Saturday, November 8, 2014

Choosing a Therapist


Choosing a therapist is a significant decision that requires careful thought.  Often, we are not quite sure why we are entering therapy. We know that something is not working and have decided to make a change. Many of us have heard from friends or family members that therapy has been helpful to them.  Yet, in looking for a therapist we find that there are many different approaches and models to psychotherapy.  How do you decide whom to call?

One approach is to locate a therapist who practices according to a particular psychotherapy model or school of thought.  For example, some therapists practice cognitive behavioral therapy or dialectical behavior therapy, others practice psychodynamic psychotherapy or psychoanalysis, and still others use an eclectic model that incorporates multiple approaches.

Most research into the effectiveness of psychotherapy models points to the conclusion that, in general, one type of therapy is not necessarily more effective than another.  Most often, it is the qualities of the therapeutic relationship, as well as the client’s level of motivation and readiness to change, that lead to positive outcomes.  For some problems there are certain psychotherapies that have developed a stronger evidence base.  In general, though, therapy works.  

My perspective on choosing a type of psychotherapy is that clients should evaluate the approach that best fits their style and that they can believe in.  Some people are naturally more interested in exploring the connection between their past and present, and are willing to commit to a longer-term treatment.  Others are more interested in leaving every session with specific skills and techniques to take home and apply to their daily lives.  Yet others want to strengthen the mind-body connection and focus on memories stored in the body.  One of these is not necessarily better than the other, and even the strongest evidence-based treatment is not likely to work if it does not make sense to you and does not have your buy-in.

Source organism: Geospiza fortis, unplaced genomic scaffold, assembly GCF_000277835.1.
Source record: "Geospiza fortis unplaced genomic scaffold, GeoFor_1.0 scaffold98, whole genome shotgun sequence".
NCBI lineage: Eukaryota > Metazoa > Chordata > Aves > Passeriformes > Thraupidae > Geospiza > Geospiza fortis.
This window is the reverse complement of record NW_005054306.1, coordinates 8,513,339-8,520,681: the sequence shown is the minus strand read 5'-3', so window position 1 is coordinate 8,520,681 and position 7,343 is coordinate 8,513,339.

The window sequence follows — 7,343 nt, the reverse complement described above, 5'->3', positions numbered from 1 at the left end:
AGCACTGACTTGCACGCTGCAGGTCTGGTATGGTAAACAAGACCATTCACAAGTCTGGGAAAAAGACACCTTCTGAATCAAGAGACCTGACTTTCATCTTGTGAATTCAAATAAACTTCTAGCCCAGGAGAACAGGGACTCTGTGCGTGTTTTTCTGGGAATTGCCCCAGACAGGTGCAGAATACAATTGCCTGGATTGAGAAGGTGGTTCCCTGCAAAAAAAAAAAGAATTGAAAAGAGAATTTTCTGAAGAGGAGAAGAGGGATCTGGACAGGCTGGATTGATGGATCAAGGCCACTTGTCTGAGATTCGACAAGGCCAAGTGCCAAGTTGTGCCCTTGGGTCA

That said, there are some psychotherapy models that have very strong evidence bases for particular problems. This should not be ignored.  If you are struggling with a mental health disorder such as major depressive disorder, post traumatic stress disorder, or obsessive compulsive disorder, for example, you are likely to want (and you deserve) to receive the type of treatment that is most likely to help.  People can and do recover from mental health disorders, and recovery can be nothing short of life-changing.  

Cognitive behavioral therapies have been proven time and again to help with these problems.  Similarly, people with borderline personality disorder experience significant difficulties with regulating emotions and maintaining interpersonal relationships, often to the point of harming themselves and/or attempting suicide.  Dialectical behavior therapy has a very strong record of helping people with these difficulties to create a life worth living through creating positive emotional experiences, reducing vulnerability to negative emotions, and living in a more mindful way.  Psychodynamic psychotherapy may be just as effective for many of these problems. It simply has not been studied as much, so we don’t yet know all we can about what specific elements of the therapy create the outcomes we want to see.

Of course, choosing a type of therapy is only part of the process of choosing a therapist.  Even therapists who practice “scientific,” evidence-based treatments according to a manual bring to the therapy room their own human qualities.  You bring your own human qualities as well. After all, you are far more than any “diagnosis” or “disorder” can capture.  The fit between you and your therapist is important, as the therapeutic relationship will be crucial to any potential benefit you would like to achieve in therapy.

Word of mouth recommendations are one way to get a sense of a therapist’s style.  We tend to have friends who are a lot like us.  (This is why acquaintances and extended community are so important if we are to learn new things and grow as people.)  Someone who has been able to help people close to you may be a good fit for you as well.  Of course, consider how you will feel about "sharing" a therapist with people you know. You may also get a sense from a therapist’s website or online profile.  Eventually, you will pick up the phone and call someone who seems like they could be a good fit.  You can ask some questions during an initial phone call and decide if you would like to schedule an appointment.

Meeting with a therapist for the initial evaluation does not obligate you to continue working with that therapist. You may need to meet with a few people before you feel comfortable.  Notice how you feel during the first meeting.

Cost is also a factor to consider.  Therapy is a significant commitment not only of time and energy; it is also a financial commitment.  Make sure you understand your therapist’s fee structure and any insurance benefits you may be using.  If you have concerns about the cost, discuss these with the therapist.

The attention you give to choosing a therapist is likely to pay off as you begin the challenging and rewarding work of being in therapy.

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